First Published: 2013-02-27

 

Dance as form of resistance: Salafists fail to stop 'Harlem Shake' in Tunisia

 

Dozen or so ultra-conservative Muslims attack Bourguiba Language Institute, but eventually withdraw.

 

Middle East Online

By Kaouther Larbi – TUNIS

Spontaneous dance: A sin in Salafists’ glossary

Salafist Muslims tried to prevent the filming of current Internet craze the "Harlem Shake" at a Tunis school on Wednesday, but were driven off after coming to blows with students, a correspondent said.

When the dozen or so ultra-conservative Muslims, some of them women in veils, showed up at the Bourguiba Language Institute in the El Khadra neighbourhood, a Salafist bastion, students shouted "Get out, get out!"

One of the Salafists, wearing military gear and carrying a Molotov cocktail he never used, shouted "Our brothers in Palestine are being killed by Israelis, and you are dancing."

The Islamists eventually withdrew, and the students were able to film their production.

On Monday, Education Minister Abdellatif Abid said a probe had been ordered into a staging two days earlier of a "Harlem Shake" by students in a Tunis suburb.

He said there could be expulsions of students or sacking of educational staff who were behind the staging of the dance.

In response, the ministry's website was hacked and a call went out on social media for the staging of a mega Harlem Shake in front of the ministry on Friday.

The incidents come as more and people around the world emulate the craze, which was sparked by a group of Australian teenagers who uploaded a 31-second clip "The Harlem Shake v1 (TSCS original)" onto YouTube earlier this month.

It has since been viewed millions of times.

Video footage, which shows participants smoking, dancing wildly in uncoordinated manner and simulating sexual acts, has spread on the Internet, with dozens of different versions attracting millions of views.

The Saturday version was purportedly staged by students from Menzah 6 district in a school compound, with some in shorts and others wearing fake beards and tunics showcasing the Salafists (http://www.youtube.com/watch?v=KSDJJsvzpbY).

The Islamist movement has carried out a wave of attacks in the past year, including on cultural festivals and Sufi shrines.

In June, Salafists destroyed works of art exhibited in a chic suburb of Tunis which they considered "blasphemous."

That incident sparked clashes across the country that saw police stations and political party offices torched, in some of the worst violence since the January 2011 revolution that toppled president Zine El Abidine Ben Ali.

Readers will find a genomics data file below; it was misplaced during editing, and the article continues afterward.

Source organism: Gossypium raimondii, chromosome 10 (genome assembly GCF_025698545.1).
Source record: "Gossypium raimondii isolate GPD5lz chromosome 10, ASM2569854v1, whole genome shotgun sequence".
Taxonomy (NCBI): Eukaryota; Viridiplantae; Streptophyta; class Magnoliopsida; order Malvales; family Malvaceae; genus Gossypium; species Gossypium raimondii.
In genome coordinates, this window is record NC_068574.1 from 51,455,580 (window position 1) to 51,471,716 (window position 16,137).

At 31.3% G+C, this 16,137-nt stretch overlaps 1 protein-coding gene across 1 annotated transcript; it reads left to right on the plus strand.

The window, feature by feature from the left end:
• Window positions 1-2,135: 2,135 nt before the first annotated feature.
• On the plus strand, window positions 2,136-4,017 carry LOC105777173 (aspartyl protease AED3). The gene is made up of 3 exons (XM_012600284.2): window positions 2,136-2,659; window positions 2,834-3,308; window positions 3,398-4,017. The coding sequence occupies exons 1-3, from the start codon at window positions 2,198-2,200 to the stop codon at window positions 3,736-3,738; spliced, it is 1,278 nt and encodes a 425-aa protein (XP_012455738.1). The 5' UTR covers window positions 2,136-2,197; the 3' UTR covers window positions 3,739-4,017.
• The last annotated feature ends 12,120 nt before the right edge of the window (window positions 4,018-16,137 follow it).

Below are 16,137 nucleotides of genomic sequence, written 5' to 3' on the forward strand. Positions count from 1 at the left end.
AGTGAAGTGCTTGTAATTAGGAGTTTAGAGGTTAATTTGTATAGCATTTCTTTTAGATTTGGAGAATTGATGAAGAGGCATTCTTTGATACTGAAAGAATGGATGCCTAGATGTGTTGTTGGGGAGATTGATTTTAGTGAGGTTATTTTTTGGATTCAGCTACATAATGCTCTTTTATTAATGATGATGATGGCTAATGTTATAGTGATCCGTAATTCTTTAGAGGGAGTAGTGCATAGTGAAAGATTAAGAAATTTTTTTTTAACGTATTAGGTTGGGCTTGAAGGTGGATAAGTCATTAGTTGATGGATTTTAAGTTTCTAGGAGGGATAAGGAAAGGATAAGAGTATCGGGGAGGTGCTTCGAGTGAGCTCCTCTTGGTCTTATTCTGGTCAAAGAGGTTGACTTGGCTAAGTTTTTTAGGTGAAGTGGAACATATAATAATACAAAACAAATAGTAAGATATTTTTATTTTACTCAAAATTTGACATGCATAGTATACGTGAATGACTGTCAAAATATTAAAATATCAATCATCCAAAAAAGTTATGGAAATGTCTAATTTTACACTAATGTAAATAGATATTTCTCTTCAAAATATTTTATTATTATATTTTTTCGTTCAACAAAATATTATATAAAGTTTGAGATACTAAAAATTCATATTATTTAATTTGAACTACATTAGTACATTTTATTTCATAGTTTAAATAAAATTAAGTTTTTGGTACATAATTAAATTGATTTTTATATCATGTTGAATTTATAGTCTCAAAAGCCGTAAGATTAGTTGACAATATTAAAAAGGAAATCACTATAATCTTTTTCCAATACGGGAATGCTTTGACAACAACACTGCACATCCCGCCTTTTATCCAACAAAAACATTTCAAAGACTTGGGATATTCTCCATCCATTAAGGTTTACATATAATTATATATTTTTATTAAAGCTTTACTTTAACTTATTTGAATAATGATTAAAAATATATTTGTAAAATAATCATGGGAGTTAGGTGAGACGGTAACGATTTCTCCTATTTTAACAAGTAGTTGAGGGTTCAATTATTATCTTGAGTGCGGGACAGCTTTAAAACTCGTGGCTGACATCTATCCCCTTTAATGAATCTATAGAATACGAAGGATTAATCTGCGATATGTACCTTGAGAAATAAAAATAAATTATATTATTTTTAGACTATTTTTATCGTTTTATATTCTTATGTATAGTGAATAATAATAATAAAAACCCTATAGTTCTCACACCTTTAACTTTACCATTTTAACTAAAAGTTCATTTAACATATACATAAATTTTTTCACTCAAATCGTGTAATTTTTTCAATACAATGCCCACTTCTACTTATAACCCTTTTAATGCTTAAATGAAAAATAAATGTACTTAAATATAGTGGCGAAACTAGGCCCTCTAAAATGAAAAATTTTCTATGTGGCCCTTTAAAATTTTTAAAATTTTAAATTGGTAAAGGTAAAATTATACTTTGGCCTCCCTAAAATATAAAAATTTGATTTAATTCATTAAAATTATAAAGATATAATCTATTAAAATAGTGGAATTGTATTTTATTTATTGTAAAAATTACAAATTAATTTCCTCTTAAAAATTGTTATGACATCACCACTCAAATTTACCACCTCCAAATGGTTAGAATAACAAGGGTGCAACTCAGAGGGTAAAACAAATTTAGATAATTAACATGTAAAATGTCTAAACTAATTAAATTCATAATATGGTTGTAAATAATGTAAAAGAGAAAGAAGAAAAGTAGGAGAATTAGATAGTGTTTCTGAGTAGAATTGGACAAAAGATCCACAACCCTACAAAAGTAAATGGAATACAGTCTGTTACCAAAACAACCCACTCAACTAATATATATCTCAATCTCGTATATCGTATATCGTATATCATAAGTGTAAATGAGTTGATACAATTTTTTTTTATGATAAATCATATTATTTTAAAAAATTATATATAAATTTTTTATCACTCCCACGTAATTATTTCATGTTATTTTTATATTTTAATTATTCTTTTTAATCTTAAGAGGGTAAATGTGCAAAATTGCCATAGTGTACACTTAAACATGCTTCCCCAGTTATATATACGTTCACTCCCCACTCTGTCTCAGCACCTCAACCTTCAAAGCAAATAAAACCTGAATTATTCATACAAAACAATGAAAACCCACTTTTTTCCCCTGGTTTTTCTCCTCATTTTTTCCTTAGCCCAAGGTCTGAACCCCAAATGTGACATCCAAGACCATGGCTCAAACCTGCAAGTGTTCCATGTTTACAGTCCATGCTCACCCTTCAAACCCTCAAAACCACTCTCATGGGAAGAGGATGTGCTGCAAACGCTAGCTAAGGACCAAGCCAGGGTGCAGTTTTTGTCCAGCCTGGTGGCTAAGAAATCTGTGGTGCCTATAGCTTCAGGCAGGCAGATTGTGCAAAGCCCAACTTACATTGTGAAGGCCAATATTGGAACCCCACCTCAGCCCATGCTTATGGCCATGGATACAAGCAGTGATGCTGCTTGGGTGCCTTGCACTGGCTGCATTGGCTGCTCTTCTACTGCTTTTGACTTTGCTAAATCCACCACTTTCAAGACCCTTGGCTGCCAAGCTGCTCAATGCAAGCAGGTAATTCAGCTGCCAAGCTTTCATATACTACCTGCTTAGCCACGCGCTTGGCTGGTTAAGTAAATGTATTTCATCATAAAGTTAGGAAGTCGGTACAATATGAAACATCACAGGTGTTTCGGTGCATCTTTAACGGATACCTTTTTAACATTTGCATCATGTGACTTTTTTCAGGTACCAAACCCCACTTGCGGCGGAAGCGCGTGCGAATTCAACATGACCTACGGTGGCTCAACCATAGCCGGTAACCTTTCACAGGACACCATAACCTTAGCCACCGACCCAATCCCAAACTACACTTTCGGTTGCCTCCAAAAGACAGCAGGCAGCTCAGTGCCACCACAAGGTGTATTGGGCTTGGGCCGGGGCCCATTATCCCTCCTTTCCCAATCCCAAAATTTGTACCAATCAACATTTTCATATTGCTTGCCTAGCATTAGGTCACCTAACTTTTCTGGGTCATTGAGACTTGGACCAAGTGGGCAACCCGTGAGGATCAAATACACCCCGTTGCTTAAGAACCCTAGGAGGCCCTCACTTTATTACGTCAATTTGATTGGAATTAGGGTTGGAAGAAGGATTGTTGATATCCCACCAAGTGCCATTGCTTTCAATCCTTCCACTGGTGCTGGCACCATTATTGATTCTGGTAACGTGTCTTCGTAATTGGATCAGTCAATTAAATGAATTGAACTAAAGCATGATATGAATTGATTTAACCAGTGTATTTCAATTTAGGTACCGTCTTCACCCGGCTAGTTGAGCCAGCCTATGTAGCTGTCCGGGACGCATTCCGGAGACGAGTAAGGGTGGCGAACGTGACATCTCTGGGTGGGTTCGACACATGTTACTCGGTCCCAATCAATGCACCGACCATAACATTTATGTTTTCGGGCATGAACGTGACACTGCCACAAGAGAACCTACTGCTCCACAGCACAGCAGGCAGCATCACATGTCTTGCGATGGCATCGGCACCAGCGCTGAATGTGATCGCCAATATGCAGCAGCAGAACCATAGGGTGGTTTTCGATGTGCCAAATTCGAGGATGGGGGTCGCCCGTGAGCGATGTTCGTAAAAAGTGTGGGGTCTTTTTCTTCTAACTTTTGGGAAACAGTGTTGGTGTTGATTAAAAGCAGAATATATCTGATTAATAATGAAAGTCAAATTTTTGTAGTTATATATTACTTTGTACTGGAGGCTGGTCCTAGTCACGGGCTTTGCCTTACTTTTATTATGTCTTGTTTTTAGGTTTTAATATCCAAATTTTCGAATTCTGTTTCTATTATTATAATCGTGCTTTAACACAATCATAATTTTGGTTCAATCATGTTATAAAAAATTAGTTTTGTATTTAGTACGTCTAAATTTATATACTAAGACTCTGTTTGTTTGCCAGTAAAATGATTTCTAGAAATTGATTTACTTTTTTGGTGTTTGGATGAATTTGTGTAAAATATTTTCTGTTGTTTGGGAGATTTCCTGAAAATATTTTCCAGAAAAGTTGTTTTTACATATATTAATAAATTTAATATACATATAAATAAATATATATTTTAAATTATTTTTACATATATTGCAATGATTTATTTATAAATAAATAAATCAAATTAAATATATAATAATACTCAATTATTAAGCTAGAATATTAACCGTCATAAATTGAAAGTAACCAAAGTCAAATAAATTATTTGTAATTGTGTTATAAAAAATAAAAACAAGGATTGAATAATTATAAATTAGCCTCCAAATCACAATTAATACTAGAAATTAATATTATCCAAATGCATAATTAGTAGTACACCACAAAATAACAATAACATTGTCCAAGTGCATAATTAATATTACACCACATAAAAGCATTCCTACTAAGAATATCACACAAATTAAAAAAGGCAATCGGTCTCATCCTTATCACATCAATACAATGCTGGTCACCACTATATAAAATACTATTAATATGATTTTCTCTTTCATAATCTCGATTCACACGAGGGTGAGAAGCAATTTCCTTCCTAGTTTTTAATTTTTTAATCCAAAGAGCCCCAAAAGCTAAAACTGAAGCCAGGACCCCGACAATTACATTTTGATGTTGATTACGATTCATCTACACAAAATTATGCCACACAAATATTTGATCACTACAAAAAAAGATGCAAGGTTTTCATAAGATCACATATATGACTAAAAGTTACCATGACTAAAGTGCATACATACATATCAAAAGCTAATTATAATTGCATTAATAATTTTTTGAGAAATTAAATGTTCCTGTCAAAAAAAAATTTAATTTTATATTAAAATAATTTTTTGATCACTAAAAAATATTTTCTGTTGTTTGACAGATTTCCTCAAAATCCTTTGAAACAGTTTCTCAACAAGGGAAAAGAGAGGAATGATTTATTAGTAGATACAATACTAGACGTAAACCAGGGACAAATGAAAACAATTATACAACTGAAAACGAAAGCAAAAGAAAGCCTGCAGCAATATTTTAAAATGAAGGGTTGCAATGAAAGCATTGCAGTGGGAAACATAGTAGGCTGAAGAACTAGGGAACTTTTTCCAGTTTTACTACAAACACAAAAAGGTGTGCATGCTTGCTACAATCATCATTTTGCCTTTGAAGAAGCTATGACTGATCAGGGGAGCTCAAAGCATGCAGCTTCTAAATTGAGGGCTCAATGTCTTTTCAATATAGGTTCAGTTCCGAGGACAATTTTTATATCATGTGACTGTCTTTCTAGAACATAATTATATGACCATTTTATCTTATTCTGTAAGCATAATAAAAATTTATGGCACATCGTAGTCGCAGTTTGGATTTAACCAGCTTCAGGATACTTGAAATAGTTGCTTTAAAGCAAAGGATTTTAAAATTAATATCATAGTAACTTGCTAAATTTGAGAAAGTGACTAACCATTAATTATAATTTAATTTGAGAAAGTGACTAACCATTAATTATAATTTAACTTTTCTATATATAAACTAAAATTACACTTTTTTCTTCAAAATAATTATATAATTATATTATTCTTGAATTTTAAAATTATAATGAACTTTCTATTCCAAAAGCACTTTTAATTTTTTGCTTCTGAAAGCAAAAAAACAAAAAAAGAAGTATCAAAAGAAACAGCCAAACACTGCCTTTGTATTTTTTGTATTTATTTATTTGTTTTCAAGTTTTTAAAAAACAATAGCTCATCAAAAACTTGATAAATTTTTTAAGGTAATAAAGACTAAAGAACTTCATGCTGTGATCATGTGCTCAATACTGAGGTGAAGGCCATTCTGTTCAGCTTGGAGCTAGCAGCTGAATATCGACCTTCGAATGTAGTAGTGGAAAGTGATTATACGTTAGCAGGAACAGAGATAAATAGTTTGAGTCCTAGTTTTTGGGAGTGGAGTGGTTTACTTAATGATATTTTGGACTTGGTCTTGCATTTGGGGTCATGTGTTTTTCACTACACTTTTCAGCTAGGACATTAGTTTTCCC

The secular opposition regularly accuses Tunisia's ruling Islamist party Ennahda of allowing a slow Islamisation of the society.

The education minister is a member of Ettakatol, a centre-left secular ally of Ennahda.

 

Assad: US idea to train rebels illusionary

UN Security Council to on Yemen crisis

Alleged Algerian jihadist arrested in Morocco

Tunisia's Ennahda rejects Essid cabinet line-up

Is female cycling socially unacceptable in Egypt?

Obama vows to maintain pressure on Qaeda in crisis-hit Yemen

Gaza announces plans to ready sea port for international travel

Barrage of rockets rains down on Syria capital

Egypt extends Sinai state of emergency by three months

Syria ambassador to UN to head government team in Moscow talks

Qatar court tells US family to decide on fate of alleged killer

Gunmen kidnap Libya deputy foreign minister from hotel room

Erdogan visits war-torn Somalia amid tight security

New violence as Egypt marks anniversary of 2011 revolt

Yemen Huthi rebels fire in air to disperse Sanaa protest

Gridlocked streets of Saudi capital turn quiet for day of mourning

Islamist websites confirm death of Ansar al-Sharia chief in Libya

World leaders head to Saudi Arabia to offer condolences

Iran parliament starts to draft law on nuclear enrichment hike

Mauritania prison siege ends with captives freed

Syria opposition demands 'radical democratic change'

Tunisia turns the page on political Islam

Iran FM pays rare visit to Saudi Arabia after King's death

Signs of uprising against Huthis in streets of Sanaa

Israel prepares for any retaliation by Hezbollah

New Tunisia PM forms cabinet with no Islamists

Saudi Arabia buries King Abdullah

Britain allowed Libya to intimidate political opponents

Gul calls to Erdogan for greater democracy

Israel Arab parties join forces ahead of snap election

Mubarak sons freed pending retrial

Hagel: US has killed thousands of jihadists

Iraq asks for more weapons to fight IS threat

Half-brother Salman replaces late Saudi King

Yemen leader resigns, leaves country in deadlock

King of Saudi Arabia dies at age of 90, Crown Prince Salman declared new ruler

Europe pleads for more nuclear talks allowance

Israel PM accepts invitation to address US Congress

Huthis maintain tight grip on Yemen capital despite deal

Anti-IS coalition talks focus on threat of homegrown jihadists

Wait for Hezbollah reaction to Israel air strike on Golan ... next week

French flag burnt in Baghdad protest

Mubarak sons freed pending corruption retrial

Saudi postpones flogging of blogger again

Syria opposition in Cairo to discuss Moscow talks